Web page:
Anaemia is a condition in which your blood has fewer red blood cells than normal. It can also follow if your red blood cells don’t have enough haemoglobin (an iron-rich protein that gives blood its red colour). Haemoglobin helps red blood cells carry oxygen from the lungs to the rest of the body. Having anaemia may cause you to feel tired, weak, and short of breath.
Anaemia affects people of all ages and ethnic groups. Both men and women can develop the condition, but women of childbearing age are most at risk due to blood loss from menstruation. Anaemia can also develop during pregnancy. If your diet lacks iron, folic acid (folate) or Vitamin B12, you could be at risk for the condition. Iron deficiency is the most common cause of anaemia.
Anaemia is a serious public health problem. In fact, it’s one of the most common nutritional deficiencies in the world. But it’s also one of the most treatable and preventable. A healthy diet is your first line of defence.
Plan your diet
- Eat more iron-rich foods. Excellent sources of easily-absorbed iron are organ meats like liver and kidney. Fish, eggs (especially the yolk), cheese, spinach, beans, lentils, and fortified breakfast cereals are also good iron providers.
- Vitamin C improves iron absorption. Sip a glass of fresh orange juice with your egg or fortified cereal breakfast. Not a fan of OJ? Try apple, mango or pineapple juice instead.
- Consider an iron supplement if you have iron-deficiency anaemia. These supplements can rebuild your body’s supply of iron within four to six months. First check the appropriate dosages with your doctor or pharmacist. You need to take a dose high enough for the supplement to be effective. Excessive doses can have potentially serious side-effects.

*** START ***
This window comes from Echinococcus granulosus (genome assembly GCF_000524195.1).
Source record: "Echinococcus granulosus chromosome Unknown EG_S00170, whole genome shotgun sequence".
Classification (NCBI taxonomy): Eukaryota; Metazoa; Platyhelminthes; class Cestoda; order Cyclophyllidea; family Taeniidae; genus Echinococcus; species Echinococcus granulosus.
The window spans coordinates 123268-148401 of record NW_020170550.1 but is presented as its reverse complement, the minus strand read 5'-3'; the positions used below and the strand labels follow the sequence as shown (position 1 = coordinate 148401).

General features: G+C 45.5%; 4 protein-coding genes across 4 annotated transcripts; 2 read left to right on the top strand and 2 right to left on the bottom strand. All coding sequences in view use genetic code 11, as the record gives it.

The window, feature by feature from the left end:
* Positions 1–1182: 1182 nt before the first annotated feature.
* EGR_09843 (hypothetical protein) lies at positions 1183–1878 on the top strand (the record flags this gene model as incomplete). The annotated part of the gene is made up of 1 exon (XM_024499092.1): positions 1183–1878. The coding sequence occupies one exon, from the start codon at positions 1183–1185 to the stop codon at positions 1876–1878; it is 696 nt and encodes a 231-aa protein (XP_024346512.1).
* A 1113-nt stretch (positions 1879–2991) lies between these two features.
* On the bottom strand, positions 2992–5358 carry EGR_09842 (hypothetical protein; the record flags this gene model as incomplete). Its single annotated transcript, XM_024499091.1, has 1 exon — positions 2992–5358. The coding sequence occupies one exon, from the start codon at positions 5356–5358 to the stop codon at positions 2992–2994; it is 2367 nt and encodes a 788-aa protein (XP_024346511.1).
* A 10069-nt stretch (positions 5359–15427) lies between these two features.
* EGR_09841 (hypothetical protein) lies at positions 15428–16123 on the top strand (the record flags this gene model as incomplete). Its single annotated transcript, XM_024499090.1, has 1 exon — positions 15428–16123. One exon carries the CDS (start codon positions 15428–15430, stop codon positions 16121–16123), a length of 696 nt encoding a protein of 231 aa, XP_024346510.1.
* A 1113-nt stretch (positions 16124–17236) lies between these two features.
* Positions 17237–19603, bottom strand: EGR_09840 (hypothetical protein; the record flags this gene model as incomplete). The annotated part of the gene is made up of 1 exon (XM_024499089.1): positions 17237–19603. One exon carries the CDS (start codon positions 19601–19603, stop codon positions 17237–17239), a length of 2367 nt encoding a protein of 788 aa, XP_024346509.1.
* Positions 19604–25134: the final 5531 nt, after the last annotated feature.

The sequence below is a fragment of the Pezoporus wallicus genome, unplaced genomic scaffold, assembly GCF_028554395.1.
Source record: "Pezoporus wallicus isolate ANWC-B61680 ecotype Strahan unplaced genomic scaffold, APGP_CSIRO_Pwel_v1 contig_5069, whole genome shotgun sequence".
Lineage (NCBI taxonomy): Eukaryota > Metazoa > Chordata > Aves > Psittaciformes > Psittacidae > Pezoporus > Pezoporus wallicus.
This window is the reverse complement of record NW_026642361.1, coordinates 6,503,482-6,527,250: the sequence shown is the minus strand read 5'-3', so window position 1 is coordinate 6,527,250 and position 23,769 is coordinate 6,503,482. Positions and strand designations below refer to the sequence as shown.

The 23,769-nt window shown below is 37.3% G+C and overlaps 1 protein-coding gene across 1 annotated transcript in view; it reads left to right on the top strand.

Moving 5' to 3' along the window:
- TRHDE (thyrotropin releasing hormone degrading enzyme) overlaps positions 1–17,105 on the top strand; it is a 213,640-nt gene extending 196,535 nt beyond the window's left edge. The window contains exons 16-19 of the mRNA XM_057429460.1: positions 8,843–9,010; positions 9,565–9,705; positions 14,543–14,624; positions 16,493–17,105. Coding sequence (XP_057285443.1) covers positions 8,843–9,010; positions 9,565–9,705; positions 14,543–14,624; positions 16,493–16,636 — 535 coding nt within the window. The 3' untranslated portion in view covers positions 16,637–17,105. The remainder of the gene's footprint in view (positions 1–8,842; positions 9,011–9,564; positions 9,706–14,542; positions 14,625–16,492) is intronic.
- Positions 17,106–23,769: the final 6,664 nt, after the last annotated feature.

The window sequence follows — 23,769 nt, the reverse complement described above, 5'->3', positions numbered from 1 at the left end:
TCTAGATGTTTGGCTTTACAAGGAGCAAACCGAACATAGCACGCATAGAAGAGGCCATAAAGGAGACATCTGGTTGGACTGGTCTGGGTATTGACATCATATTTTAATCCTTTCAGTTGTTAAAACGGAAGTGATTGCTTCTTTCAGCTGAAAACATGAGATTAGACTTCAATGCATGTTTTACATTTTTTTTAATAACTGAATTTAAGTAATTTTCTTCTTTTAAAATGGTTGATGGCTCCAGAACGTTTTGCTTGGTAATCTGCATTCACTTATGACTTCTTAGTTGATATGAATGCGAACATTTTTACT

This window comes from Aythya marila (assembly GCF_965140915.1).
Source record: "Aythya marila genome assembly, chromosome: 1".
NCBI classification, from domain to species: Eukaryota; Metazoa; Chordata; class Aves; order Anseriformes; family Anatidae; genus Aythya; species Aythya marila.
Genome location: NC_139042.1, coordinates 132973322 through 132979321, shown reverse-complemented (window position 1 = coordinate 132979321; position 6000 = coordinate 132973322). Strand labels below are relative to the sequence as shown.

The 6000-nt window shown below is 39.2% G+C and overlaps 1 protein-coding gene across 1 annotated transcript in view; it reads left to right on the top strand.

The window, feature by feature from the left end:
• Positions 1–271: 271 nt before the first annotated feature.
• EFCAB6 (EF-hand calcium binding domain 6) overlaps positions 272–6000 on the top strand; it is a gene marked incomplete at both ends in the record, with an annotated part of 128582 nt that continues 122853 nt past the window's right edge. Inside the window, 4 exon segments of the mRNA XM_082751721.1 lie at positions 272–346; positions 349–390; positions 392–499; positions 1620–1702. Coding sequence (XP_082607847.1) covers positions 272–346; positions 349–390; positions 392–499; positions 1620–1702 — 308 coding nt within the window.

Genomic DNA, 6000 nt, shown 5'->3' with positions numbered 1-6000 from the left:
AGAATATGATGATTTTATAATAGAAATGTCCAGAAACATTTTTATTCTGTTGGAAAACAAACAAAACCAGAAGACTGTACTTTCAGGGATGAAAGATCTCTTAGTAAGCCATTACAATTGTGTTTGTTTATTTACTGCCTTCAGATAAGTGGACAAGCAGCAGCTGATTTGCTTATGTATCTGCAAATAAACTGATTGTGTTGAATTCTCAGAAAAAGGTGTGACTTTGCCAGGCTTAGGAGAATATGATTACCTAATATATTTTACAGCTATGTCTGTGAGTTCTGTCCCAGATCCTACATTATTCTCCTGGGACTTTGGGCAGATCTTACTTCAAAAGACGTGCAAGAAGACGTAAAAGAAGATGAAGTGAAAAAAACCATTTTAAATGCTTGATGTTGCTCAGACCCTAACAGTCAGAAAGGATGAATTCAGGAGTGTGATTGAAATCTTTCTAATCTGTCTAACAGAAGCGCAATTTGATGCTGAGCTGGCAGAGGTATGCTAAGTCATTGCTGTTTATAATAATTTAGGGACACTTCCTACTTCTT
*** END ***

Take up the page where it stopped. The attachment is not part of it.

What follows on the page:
- Folic acid is mainly found in green leafy vegetables. Asparagus, broccoli, citrus fruits, beans, peas, and lentils are great sources of folate. Supplementing folate is also recommended for pregnant women.
- Vitamin B12 is found in meat, eggs and dairy products. If you have a Vitamin B12 deficiency, consider a supplement. These are usually given first by injection, followed by tablets until the condition is controlled.
- Avoid overcooking food as this can destroy nutrients. Steam or broil your food rather than frying.
Take it in
Make sure your body uses the iron in your diet effectively:
- Avoid drinking tea or wine within one hour of taking iron supplements. The tannins in these drinks can bind iron, making it difficult to absorb. Phosphate in fizzy drinks can have the same effect.
- Leave an hour between eating foods that contain iron and drinking milk. One glass of milk (about 165mg calcium) can reduce iron absorption by more than half. The same applies to high-calcium dairy foods and calcium supplements.
- Phytates (a form of phosphorous in plants that humans can’t absorb), for example in raw cereal, can also make iron absorption difficult. Leave a one-hour gap between your morning cereal and taking your iron supplements.
- Some drugs may prevent iron absorption, and iron can obstruct absorption of some other drugs. Talk to your doctor about any medication you are taking.